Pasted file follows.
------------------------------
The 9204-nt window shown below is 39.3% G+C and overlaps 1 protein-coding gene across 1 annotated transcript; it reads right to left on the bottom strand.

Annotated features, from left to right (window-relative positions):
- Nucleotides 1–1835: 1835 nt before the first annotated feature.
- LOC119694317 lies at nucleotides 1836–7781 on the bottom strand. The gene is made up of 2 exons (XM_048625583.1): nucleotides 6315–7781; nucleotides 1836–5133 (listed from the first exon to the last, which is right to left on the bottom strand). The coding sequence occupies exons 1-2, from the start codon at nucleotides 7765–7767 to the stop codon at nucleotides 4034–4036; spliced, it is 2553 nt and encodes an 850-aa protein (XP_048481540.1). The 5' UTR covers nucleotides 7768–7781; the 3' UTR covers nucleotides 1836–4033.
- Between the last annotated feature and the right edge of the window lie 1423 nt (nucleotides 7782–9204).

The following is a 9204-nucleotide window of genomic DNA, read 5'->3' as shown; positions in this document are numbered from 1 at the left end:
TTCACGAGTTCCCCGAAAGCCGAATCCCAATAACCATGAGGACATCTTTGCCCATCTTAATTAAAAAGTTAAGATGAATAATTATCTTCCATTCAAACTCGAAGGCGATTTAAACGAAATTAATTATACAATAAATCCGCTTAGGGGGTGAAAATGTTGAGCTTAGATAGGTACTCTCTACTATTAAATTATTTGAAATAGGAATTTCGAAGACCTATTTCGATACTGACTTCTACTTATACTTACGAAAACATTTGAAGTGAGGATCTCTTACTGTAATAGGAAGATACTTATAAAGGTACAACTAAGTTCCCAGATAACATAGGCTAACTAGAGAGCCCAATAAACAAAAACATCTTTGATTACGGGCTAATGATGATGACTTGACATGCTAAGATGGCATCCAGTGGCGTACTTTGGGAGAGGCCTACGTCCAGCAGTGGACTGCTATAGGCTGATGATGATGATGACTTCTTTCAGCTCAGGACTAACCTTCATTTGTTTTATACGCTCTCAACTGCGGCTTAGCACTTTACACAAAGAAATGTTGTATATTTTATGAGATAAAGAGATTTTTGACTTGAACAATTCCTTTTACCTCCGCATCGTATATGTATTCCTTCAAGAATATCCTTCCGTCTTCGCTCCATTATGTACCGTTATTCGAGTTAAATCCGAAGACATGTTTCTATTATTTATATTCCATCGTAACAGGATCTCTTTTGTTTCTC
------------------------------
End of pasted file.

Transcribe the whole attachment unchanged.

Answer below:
The 9204-nt window shown below is 39.3% G+C and overlaps 1 protein-coding gene across 1 annotated transcript; it reads right to left on the bottom strand.

Annotated features, from left to right (window-relative positions):
- Nucleotides 1–1835: 1835 nt before the first annotated feature.
- LOC119694317 lies at nucleotides 1836–7781 on the bottom strand. The gene is made up of 2 exons (XM_048625583.1): nucleotides 6315–7781; nucleotides 1836–5133 (listed from the first exon to the last, which is right to left on the bottom strand). The coding sequence occupies exons 1-2, from the start codon at nucleotides 7765–7767 to the stop codon at nucleotides 4034–4036; spliced, it is 2553 nt and encodes an 850-aa protein (XP_048481540.1). The 5' UTR covers nucleotides 7768–7781; the 3' UTR covers nucleotides 1836–4033.
- Between the last annotated feature and the right edge of the window lie 1423 nt (nucleotides 7782–9204).

The following is a 9204-nucleotide window of genomic DNA, read 5'->3' as shown; positions in this document are numbered from 1 at the left end:
TTCACGAGTTCCCCGAAAGCCGAATCCCAATAACCATGAGGACATCTTTGCCCATCTTAATTAAAAAGTTAAGATGAATAATTATCTTCCATTCAAACTCGAAGGCGATTTAAACGAAATTAATTATACAATAAATCCGCTTAGGGGGTGAAAATGTTGAGCTTAGATAGGTACTCTCTACTATTAAATTATTTGAAATAGGAATTTCGAAGACCTATTTCGATACTGACTTCTACTTATACTTACGAAAACATTTGAAGTGAGGATCTCTTACTGTAATAGGAAGATACTTATAAAGGTACAACTAAGTTCCCAGATAACATAGGCTAACTAGAGAGCCCAATAAACAAAAACATCTTTGATTACGGGCTAATGATGATGACTTGACATGCTAAGATGGCATCCAGTGGCGTACTTTGGGAGAGGCCTACGTCCAGCAGTGGACTGCTATAGGCTGATGATGATGATGACTTCTTTCAGCTCAGGACTAACCTTCATTTGTTTTATACGCTCTCAACTGCGGCTTAGCACTTTACACAAAGAAATGTTGTATATTTTATGAGATAAAGAGATTTTTGACTTGAACAATTCCTTTTACCTCCGCATCGTATATGTATTCCTTCAAGAATATCCTTCCGTCTTCGCTCCATTATGTACCGTTATTCGAGTTAAATCCGAAGACATGTTTCTATTATTTATATTCCATCGTAACAGGATCTCTTTTGTTTCTC